Format

Send to

Choose Destination
J Oncol Pract. 2016 Sep;12(9):e864-9. doi: 10.1200/JOP.2016.011304. Epub 2016 Aug 16.

Improving Oral Oncolytic Patient Self-Management.

Author information

1
Memorial Healthcare Cancer Center, Owosso; Michigan Oncology Quality Consortium, Ann Arbor; and Mid-Michigan Physicians, Lansing, MI.
2
Memorial Healthcare Cancer Center, Owosso; Michigan Oncology Quality Consortium, Ann Arbor; and Mid-Michigan Physicians, Lansing, MI tallat_m@yahoo.com.

Abstract

PURPOSE:

Managing patients who are taking oral oncolytics is challenging because of the changing paradigm from frequent supervision during intravenous therapy to periodic observation with oral administration of drugs. We joined the Michigan Oncology Quality Consortium (MOQC) Oral Oncolytics Collaborative in 2013 to identify opportunities for improvement in this area.

METHODS:

We completed MOQC's baseline self-assessment and performed an audit of medical records for 25 patients prescribed an oral oncolytic from May 2011 to July 2013. We implemented the following MOQC resources: a tracking system for patients taking oral oncolytics, patient education with drug-specific self-care guidelines, use of a modified Edmonton Symptom Assessment Scale, and a medication adherence questionnaire to be used on scheduled follow-up calls and return visits. We modified our workflow to include a standard teaching session and consistent follow-up phone calls. We conducted a retrospective postimplementation medical records audit from August 2013 to September 2014.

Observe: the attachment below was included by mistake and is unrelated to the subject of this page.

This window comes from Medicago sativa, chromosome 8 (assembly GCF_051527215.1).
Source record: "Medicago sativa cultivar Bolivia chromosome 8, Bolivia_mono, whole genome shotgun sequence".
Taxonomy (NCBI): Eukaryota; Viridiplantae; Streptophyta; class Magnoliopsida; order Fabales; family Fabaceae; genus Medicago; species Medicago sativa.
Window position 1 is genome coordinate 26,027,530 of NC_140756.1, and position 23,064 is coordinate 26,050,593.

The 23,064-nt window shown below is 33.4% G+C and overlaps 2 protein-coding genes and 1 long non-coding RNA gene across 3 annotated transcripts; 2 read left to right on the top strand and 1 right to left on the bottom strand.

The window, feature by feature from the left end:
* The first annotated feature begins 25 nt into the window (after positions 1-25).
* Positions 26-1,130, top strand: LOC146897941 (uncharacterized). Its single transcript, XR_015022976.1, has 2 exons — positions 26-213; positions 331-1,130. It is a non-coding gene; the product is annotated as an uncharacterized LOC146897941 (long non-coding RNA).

RESULTS:

Baseline self-assessment revealed lack of start date documentation and lack of consistent follow-up. A baseline medical records audit showed that 48% of patients discontinued their medication without consulting their physician, and start date documentation was available for only 52% of patients. After participating in the quality initiative, 100% of patients sampled had a documented start date, and no patients discontinued their drug on their own. Seventeen percent had a dose reduction as a result of toxicity, as directed by the physician.

CONCLUSION:

The introduction of new office procedures to easily identify all patients receiving oral therapy and improvement in patients' ability to manage symptoms at home with the use of self-care guidelines contributed to an improvement in managing patients who are taking oral oncolytics.

PMID:
27531381
DOI:
10.1200/JOP.2016.011304
[Indexed for MEDLINE]

Supplemental Content

Full text links

Icon for Atypon
Loading ...
Support Center